First, kids. Tomorrow is my last day at University Park Elementary, and I have a crack team of friends and parent volunteers called in to help grout. It’s been a fun project, nice school, excellent coordinators and teachers. As often happens with these projects I contracted Kid Crud and have been hacking and snorting for the last few days.
Can we grout 500 mosaics in six hours? Probably not. But we’ll try.
We displayed all the individual pieces that were finished last Wednesday at an open house, and I love the way they look arranged together.
In a moment of insight last year I realized that kindergarteners and stickers works far better than kindergarteners and glue. How about these Avery Label masterpieces?
In the above and beyond expectations department, look at this 5th grader’s cut paper peacock. Beautiful.
So that’s what happened at school. Also, it rained (Fairbanks, January, remember) and school was cancelled due to crazy ice. Last time I was at a Fairbanks school in January it was hovering between -40 and -50, and aside from indoor recess, all proceeded as normal. Strange times.
At home, I was working on a somewhat secret project. I was commissioned to make an edition of ten prints for the Governor’s Awards for the Arts and Humanities, as well as a larger one-off print for the recipient of the Lifetime Achievement award in Arts and Humanities, former UAF art professor Ron Senungetuk. It was a surprise request, and really an honor for me to make work for this group. (A bit stressful, too. Commissioned work can be very hard work. Many versions.)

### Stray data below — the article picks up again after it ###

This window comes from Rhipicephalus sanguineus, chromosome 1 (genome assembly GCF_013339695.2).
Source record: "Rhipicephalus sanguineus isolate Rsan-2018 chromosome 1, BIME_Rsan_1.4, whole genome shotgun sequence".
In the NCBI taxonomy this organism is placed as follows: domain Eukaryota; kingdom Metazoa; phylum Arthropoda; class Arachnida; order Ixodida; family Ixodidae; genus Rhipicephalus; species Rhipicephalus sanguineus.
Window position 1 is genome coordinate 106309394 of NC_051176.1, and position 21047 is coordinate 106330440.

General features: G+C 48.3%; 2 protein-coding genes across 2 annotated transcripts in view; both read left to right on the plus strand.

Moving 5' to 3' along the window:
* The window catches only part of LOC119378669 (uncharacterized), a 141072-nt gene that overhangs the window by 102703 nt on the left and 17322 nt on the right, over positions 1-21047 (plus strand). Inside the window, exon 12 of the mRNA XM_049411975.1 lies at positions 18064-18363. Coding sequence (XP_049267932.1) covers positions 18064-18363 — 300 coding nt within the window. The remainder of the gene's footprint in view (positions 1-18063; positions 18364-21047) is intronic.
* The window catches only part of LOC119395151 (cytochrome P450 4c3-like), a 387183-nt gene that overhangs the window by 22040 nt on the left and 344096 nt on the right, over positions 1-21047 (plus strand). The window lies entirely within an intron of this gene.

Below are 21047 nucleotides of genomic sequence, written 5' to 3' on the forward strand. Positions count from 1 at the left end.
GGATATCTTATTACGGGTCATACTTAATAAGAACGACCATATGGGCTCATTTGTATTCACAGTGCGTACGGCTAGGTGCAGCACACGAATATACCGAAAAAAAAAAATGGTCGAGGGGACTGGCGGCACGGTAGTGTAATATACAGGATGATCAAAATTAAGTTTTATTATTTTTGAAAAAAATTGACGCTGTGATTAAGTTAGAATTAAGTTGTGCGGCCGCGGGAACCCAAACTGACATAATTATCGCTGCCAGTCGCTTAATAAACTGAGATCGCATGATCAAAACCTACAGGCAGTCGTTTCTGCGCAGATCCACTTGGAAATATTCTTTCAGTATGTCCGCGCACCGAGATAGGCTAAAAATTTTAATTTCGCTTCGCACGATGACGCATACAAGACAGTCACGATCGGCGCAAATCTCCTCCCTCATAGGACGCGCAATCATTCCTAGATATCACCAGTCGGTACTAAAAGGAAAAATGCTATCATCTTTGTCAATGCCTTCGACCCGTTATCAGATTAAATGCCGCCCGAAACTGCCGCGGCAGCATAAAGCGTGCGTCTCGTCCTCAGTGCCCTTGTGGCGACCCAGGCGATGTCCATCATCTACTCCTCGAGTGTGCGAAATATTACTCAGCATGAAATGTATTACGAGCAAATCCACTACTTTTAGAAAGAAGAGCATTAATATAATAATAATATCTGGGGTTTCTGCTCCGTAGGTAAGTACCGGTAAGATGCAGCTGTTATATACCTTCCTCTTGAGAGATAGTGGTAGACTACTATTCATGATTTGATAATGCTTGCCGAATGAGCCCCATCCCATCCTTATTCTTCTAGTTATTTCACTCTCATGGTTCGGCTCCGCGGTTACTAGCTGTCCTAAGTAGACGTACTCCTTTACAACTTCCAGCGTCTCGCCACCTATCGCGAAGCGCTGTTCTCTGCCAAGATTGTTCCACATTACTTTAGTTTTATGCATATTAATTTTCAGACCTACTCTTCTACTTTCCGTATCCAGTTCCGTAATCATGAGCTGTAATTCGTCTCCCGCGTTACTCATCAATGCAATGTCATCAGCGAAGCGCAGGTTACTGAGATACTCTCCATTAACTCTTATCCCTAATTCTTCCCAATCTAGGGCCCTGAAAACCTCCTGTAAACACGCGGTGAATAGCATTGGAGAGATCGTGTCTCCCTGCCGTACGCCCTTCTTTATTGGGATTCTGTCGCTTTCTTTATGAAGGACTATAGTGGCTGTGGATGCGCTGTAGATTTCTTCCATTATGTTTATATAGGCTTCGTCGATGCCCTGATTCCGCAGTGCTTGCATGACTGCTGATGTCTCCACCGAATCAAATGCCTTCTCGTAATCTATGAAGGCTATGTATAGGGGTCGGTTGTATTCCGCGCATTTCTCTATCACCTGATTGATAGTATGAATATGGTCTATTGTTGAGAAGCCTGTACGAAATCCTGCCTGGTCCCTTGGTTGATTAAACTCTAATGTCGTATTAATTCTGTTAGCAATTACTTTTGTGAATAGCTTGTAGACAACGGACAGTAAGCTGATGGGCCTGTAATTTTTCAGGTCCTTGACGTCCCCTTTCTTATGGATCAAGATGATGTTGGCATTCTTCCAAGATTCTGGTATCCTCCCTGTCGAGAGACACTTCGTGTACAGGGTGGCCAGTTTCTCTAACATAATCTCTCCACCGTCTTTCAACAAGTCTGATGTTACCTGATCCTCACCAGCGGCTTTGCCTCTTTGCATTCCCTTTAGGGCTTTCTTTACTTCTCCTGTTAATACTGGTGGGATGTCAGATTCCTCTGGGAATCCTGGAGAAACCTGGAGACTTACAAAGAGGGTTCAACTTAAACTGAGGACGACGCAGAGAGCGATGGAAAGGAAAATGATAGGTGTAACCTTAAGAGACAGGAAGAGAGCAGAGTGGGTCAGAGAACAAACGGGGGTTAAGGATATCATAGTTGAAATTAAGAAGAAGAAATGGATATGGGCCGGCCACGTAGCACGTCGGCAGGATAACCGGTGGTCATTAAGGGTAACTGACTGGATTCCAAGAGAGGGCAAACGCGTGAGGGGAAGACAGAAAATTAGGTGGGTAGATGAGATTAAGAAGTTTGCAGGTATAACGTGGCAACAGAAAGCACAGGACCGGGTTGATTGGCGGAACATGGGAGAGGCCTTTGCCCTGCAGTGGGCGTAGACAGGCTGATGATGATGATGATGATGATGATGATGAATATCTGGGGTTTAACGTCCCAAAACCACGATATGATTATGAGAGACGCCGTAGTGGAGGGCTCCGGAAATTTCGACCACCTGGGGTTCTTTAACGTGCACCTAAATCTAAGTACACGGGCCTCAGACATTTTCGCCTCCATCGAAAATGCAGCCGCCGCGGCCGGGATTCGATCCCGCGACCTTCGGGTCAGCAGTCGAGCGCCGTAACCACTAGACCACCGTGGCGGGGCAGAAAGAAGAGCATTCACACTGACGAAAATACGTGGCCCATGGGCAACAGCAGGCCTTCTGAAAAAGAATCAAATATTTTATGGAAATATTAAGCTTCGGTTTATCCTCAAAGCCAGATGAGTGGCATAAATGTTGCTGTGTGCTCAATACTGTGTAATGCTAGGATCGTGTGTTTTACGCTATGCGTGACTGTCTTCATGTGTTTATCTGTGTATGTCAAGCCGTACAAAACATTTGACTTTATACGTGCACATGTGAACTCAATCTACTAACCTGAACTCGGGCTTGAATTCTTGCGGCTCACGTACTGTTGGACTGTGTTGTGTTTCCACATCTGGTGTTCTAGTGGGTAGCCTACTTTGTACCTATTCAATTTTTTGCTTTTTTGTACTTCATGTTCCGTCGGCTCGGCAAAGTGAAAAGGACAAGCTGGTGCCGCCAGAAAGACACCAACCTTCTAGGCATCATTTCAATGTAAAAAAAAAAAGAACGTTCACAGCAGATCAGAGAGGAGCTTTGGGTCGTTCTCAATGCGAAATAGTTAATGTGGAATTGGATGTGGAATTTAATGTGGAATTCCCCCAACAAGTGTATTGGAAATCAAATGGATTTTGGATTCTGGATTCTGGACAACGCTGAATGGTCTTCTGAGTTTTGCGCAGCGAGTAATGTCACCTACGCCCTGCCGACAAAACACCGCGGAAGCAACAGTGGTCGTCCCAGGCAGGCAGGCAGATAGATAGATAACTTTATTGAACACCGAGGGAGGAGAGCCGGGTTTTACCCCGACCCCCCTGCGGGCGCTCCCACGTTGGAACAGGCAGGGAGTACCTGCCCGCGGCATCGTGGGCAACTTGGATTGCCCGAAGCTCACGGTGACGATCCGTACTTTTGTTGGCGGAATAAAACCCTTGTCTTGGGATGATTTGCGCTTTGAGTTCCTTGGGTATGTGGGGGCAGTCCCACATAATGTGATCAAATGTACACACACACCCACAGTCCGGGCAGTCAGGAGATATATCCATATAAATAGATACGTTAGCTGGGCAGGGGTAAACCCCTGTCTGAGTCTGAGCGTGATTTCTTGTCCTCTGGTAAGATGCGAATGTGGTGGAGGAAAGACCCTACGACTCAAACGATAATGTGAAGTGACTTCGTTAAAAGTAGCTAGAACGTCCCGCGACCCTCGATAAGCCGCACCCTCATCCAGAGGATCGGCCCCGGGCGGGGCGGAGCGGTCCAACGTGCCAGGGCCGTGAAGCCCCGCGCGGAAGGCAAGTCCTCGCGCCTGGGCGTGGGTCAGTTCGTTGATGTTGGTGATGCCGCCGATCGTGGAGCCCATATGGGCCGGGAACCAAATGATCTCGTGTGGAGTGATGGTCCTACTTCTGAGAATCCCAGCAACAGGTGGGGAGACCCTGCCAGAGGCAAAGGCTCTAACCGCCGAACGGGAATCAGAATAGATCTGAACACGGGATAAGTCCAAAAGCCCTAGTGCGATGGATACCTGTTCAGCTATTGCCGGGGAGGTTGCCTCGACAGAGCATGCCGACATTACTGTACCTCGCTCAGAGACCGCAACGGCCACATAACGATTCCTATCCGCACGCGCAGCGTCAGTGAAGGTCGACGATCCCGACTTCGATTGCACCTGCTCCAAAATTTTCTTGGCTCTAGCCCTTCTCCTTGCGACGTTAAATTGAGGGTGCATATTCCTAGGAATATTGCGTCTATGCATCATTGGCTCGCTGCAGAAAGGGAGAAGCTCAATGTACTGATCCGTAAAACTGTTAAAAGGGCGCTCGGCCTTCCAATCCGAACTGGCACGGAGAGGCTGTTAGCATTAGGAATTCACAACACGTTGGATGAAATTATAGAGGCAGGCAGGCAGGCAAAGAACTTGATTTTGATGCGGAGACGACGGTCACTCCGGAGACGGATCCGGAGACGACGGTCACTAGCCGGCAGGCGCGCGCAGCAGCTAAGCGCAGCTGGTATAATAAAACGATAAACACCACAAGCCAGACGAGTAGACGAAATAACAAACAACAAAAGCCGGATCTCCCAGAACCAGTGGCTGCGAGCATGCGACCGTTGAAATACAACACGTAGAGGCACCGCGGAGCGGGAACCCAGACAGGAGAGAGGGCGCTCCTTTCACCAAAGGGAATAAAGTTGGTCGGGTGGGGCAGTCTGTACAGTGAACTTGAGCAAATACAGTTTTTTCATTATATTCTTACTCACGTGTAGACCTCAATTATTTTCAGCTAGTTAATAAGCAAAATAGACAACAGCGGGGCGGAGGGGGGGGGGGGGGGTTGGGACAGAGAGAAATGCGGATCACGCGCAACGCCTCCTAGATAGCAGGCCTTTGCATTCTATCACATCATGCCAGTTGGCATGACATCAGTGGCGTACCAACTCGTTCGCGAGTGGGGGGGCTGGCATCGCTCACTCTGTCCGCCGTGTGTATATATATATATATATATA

I never had any intentions of being at the awards ceremony in Juneau due to the expense of travel and other commitments. This ended up being wise as several of the awardees, including Ron, were stranded due to bad landing conditions in Juneau. (So was my friend Megan – which would have made being stranded pretty fun. . . ) I did watch some of it online and it was a bit surreal to watch my prints march across the stage with Governor Parnell.
The mid-winter rain turned our gorgeous snow into rock-hard crust, and skiers and skijorers have been struggling with difficult trail conditions. Brandon and I hiked out to Tolovana Hot Springs for a couple of days of cabin time and didn’t bother bringing our skis. The two dogs who came along ran, and ran, and ran, and Pablo unearthed a moose treasure from the snowbanks.
Feels like we’ll make it through the next stretch of winter. Once I close the book on this school project, I’ve got six fairly uninterrupted weeks of studio time to make tracks on my Rasmuson Foundation project and prints for my August show in Oregon. It’s hard time to come by, and I’m looking forward to it.